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How Others See Us

Over the weekend, I stumbled upon this video on how Koreans of different ages and life circumstances react to meeting a fellow Korean lady who has vitiligo - for all the insight this offers into the ways in which we humans see ourselves and others, I feel it's worth viewing.

I noticed that some in the comments section under this video at YouTube were critical of the older Korean lady who said that if her son wanted to marry someone with vitiligo, as a mother, she wouldn't be able to accept that someone as a daughter-in-law, as the realities of life are such that one has to consider genetics as well as having to live with others whispering about one's appearances and such.

I'm thankful that this older lady was courageous enough to honestly express her views on camera, as in my experience, her mindset in "assessing" a fellow human partly by looks isn't atypical, especially within cultures where outward appearances can significantly impact the course of people's lives.

Those who are relatively new to our readership may not know that I began developing vitiligo when I was about 19 years old, and today, I have little pigmentation left on my face and body. Being 50 years of age and a dad to two teenagers, I'm thankful that I've arrived at a place where I'm genuinely grateful for this part of my destiny, as it's allowed me to more deeply appreciate the love of people like the other Koreans in the video above who showed much heartwarming kindness to the young lady with vitiligo.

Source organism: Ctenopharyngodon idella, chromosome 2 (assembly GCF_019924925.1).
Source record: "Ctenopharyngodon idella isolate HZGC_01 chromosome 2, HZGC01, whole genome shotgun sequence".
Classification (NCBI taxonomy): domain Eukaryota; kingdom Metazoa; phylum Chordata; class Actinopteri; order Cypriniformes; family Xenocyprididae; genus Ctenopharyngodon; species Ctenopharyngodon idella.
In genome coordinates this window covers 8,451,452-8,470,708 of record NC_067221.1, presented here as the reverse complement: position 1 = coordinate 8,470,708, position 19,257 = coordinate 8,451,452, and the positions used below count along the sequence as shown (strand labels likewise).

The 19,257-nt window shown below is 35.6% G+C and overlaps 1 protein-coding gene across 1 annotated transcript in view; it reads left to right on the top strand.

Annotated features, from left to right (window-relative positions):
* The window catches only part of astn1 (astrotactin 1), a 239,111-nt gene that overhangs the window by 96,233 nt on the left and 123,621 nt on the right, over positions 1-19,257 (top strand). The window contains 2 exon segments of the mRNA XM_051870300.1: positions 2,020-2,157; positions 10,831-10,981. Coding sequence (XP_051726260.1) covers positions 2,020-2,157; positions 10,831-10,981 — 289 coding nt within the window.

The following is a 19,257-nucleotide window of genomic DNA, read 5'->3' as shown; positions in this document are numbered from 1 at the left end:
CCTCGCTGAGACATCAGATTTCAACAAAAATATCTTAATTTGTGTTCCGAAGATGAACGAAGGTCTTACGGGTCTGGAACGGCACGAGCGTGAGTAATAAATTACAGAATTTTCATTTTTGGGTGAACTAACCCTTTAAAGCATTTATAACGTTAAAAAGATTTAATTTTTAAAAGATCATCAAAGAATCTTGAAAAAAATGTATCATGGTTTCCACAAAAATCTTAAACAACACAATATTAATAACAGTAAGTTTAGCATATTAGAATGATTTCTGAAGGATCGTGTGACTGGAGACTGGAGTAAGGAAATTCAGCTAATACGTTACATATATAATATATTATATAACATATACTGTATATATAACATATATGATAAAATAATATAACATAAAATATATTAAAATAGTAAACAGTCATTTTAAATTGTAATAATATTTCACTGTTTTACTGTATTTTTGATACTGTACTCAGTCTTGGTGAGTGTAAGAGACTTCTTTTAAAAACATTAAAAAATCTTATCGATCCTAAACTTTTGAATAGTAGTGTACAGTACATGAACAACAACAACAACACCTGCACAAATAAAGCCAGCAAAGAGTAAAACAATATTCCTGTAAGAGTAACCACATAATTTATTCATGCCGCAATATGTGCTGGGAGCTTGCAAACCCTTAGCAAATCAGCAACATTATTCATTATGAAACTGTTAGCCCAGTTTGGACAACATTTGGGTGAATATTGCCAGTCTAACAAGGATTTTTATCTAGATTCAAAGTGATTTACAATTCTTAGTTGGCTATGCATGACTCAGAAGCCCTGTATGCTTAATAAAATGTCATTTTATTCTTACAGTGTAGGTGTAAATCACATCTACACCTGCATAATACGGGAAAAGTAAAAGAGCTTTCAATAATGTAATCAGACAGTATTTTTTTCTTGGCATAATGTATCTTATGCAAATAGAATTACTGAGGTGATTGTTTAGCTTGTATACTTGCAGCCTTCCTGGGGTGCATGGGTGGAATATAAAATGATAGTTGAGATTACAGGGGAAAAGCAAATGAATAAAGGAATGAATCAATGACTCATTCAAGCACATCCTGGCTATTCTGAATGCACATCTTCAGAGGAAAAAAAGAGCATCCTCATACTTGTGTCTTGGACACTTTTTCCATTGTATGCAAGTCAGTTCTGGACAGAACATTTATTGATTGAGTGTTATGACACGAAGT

As with all parts of the human experience, it's the deep, rock-bottom territory of great despair and struggle that we absolutely need to go through in order to more fully appreciate the highest levels of love and beauty in our world. My heart bleeds and roots for the young lady in this video, but I trust she is in the process of discovering that, as Mike Tyson once said, there is no testimony without a great test.

Sending love to all,



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We are all perfect, just as we are. You learn to accept yourself, and others, and find grace of forgiveness. We would be less likely to have a spouse and/or friends who are superficial. I notice many want to call it a feature, not a defect.
Easy for us to say. I'm hopeful, but also think in black and white, as in to far to one side or the other. I see two distinct people in this world, the haters and the lovers. I wish I could see all that was in between, but I'm working on that. Curse or gift?, we are all individuals, we all deserve to be treated with dignity and respect, but we still have to love ourselves just the way we are.